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Defer Keyword in Golang
  • Difficulty Level : Easy
  • Last Updated : 09 Jun, 2021

In Go language, defer statements delay the execution of the function or method or an anonymous method until the nearby functions returns. In other words, defer function or method call arguments evaluate instantly, but they don’t execute until the nearby functions returns. You can create a deferred method, or function, or anonymous function by using the defer keyword.

Syntax:

// Function
defer func func_name(parameter_list Type)return_type{
// Code
}

// Method
defer func (receiver Type) method_name(parameter_list){
// Code
}

defer func (parameter_list)(return_type){
// code
}()

Important Points:

  • In Go language, multiple defer statements are allowed in the same program and they are executed in LIFO(Last-In, First-Out) order as shown in Example 2.
  • In the defer statements, the arguments are evaluated when the defer statement is executed, not when it is called.
  • Defer statements are generally used to ensure that the files are closed when their need is over, or to close the channel, or to catch the panics in the program.

Let us discuss this concept with the help of an example:

Example 1: 



Go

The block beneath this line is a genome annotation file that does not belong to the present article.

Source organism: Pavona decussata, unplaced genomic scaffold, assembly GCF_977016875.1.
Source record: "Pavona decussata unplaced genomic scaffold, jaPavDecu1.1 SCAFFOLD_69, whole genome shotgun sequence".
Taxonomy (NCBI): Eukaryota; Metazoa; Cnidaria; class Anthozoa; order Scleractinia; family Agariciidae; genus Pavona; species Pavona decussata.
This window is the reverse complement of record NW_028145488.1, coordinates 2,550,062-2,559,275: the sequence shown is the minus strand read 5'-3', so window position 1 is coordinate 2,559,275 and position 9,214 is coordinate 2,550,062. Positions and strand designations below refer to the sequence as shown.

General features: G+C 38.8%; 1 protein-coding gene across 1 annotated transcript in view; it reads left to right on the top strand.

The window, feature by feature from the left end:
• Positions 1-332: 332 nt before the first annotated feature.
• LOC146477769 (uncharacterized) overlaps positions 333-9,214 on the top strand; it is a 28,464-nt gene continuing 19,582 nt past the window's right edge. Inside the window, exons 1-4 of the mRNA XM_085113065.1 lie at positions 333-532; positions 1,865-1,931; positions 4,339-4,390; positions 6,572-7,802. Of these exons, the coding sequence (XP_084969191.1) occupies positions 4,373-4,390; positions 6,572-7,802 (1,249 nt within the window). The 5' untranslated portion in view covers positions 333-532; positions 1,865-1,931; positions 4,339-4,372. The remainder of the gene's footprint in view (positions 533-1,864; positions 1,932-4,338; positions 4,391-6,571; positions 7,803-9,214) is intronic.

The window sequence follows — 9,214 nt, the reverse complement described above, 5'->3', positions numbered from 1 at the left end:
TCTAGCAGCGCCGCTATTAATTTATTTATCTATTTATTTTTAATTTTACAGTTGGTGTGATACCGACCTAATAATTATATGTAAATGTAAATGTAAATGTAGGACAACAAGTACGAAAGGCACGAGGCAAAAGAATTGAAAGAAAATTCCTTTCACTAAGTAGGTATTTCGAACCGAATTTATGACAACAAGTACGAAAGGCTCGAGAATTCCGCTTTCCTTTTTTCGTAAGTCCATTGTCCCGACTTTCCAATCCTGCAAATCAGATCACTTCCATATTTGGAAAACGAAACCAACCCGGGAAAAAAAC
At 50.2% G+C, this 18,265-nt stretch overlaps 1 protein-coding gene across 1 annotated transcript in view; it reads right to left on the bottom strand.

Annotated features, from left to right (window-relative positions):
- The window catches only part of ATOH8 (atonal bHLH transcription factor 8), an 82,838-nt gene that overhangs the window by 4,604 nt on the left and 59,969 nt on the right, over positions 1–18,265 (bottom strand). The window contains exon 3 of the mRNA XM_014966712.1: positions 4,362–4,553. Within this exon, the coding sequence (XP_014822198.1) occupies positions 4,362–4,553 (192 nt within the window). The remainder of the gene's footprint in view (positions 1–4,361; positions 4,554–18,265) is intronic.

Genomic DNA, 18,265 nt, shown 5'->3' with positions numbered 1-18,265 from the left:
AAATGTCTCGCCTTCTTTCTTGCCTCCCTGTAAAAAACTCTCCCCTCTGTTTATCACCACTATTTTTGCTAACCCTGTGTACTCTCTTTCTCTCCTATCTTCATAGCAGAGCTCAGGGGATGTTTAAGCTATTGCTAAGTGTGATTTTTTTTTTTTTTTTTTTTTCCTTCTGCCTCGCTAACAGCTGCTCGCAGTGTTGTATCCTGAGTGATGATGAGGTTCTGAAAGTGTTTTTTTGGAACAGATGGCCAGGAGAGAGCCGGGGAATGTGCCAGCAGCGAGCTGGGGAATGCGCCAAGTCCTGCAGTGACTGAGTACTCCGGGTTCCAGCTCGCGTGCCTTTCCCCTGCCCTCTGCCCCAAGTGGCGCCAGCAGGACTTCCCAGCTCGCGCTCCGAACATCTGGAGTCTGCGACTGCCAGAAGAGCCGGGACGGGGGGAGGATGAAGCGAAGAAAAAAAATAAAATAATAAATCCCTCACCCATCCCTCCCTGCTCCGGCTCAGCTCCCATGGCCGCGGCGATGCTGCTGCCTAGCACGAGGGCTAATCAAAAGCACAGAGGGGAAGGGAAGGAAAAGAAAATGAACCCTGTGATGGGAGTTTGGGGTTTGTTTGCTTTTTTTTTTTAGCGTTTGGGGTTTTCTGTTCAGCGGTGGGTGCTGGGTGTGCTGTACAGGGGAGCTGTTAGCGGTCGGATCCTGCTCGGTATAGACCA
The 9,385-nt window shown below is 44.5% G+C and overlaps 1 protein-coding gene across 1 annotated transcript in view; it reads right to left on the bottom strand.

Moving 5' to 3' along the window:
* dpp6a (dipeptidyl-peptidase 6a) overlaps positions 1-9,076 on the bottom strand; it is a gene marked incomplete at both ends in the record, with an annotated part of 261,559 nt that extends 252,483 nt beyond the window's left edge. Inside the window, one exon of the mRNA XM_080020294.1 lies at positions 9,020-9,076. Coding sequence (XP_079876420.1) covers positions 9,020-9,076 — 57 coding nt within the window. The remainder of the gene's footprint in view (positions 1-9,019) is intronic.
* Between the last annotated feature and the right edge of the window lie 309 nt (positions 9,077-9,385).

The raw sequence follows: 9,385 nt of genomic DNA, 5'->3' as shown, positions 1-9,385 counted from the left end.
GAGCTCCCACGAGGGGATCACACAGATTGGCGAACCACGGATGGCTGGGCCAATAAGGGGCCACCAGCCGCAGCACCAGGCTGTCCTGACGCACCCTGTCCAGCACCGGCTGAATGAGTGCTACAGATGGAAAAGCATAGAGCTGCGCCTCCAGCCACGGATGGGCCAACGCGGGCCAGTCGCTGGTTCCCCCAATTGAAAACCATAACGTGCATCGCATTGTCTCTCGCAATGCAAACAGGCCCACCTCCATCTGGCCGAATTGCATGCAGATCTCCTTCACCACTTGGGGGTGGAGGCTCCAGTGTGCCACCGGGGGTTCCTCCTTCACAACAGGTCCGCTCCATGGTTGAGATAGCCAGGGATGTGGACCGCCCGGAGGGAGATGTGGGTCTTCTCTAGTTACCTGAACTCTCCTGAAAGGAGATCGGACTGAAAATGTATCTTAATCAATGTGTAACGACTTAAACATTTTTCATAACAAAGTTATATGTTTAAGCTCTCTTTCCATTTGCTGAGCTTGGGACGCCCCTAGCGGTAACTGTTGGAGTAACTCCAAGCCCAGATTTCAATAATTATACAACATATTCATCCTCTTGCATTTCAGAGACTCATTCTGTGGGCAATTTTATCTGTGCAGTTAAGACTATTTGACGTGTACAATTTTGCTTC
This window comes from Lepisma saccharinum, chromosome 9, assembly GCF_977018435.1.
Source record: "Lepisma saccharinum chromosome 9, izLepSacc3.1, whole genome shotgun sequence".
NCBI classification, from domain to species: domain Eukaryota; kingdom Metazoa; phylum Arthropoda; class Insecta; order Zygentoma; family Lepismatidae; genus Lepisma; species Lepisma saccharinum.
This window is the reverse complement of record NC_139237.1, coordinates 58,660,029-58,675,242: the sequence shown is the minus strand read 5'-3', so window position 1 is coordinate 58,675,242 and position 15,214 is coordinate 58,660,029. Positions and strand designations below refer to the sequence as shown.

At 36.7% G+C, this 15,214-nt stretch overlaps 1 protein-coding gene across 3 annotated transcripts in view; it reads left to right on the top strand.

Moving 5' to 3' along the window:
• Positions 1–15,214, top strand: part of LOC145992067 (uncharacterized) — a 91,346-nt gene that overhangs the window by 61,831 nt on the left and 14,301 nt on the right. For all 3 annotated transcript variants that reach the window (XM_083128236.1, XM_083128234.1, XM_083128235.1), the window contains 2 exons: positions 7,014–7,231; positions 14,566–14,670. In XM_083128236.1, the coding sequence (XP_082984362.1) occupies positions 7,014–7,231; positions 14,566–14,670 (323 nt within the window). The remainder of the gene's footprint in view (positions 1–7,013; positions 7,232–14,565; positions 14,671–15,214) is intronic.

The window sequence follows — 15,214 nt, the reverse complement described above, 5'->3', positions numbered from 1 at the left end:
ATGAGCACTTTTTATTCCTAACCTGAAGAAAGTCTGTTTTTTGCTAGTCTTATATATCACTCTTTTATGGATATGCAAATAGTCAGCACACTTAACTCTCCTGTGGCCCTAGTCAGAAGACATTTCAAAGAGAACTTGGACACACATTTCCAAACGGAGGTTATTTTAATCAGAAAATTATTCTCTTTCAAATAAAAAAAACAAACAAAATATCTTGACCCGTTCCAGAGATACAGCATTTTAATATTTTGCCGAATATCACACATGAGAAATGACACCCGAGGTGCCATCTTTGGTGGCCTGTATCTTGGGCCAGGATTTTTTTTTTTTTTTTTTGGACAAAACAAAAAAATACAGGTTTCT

// Go program to illustrate the
// concept of the defer statement
package main
 
import "fmt"
 
// Functions
func mul(a1, a2 int) int {
 
    res := a1 * a2
    fmt.Println("Result: ", res)
    return 0
}
 
func show() {
    fmt.Println("Hello!, GeeksforGeeks")
}
 
// Main function
func main() {
 
    // Calling mul() function
    // Here mul function behaves
    // like a normal function
    mul(23, 45)
 
    // Calling mul()function
    // Using defer keyword
    // Here the mul() function
    // is defer function
    defer mul(23, 56)
 
    // Calling show() function
    show()
}

Output: 

Result:  1035
Hello!, GeeksforGeeks
Result:  1288

Explanation: In the above example we have two functions named mul() and show(). Where show() function is called normally in the main() function, mul() function is called in two different ways:

  • First, we call mul function normally(without the defer keyword), i.e, mul(23, 45) and it executes when the function is called(Output: Result : 1035 ).
  • Second, we call mul() function as a defer function using defer keyword, i.e, defer mul(23, 56) and it executes(Output: Result: 1288 ) when all the surrounding methods return.

Example 2:

Go




// Go program to illustrate
// multiple defer statements, to illustrate LIFO policy
package main
 
import "fmt"
 
// Functions
func add(a1, a2 int) int {
    res := a1 + a2
    fmt.Println("Result: ", res)
    return 0
}
 
// Main function
func main() {
 
    fmt.Println("Start")
 
    // Multiple defer statements
    // Executes in LIFO order
    defer fmt.Println("End")
    defer add(34, 56)
    defer add(10, 10)
}

Output:

Start
Result:  20
Result:  90
End

 




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